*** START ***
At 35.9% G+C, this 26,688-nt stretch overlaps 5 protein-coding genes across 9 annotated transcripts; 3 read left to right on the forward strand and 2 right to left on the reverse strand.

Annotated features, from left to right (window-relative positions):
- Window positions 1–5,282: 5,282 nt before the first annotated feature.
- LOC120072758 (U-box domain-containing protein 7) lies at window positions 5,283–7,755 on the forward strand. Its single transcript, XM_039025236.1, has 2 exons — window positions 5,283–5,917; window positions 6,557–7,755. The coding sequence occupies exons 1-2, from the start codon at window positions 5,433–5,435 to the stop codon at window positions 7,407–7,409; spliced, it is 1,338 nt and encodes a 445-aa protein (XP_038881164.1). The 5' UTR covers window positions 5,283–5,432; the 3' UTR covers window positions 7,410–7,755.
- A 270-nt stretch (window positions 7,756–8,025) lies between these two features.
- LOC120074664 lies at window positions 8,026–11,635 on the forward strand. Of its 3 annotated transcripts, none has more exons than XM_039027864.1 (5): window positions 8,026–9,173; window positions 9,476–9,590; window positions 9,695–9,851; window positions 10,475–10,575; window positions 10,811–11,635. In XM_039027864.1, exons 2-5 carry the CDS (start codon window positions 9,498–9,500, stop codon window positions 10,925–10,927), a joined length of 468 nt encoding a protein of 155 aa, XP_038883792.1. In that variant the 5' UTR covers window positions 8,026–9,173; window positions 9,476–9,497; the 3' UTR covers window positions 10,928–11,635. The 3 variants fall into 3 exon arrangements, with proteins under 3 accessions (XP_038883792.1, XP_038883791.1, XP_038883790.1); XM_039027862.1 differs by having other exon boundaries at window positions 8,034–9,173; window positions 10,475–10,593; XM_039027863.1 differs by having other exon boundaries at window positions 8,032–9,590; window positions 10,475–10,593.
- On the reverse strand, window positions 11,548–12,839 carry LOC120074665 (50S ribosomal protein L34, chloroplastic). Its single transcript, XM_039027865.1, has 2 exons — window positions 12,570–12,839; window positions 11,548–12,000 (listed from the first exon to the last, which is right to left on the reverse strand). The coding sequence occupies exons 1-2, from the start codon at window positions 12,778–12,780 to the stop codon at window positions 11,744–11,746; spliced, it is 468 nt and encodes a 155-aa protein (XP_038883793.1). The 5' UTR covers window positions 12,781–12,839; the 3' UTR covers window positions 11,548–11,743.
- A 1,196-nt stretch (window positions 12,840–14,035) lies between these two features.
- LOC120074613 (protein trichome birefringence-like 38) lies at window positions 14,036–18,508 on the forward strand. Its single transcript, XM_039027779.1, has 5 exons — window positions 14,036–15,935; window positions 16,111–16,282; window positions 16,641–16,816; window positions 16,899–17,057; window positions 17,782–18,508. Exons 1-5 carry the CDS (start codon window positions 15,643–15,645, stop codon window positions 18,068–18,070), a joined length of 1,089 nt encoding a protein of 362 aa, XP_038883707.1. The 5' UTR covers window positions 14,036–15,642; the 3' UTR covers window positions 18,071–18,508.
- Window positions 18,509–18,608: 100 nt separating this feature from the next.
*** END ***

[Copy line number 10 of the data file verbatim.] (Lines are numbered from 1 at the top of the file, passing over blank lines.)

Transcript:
- Window positions 18,509–18,608: 100 nt separating this feature from the next.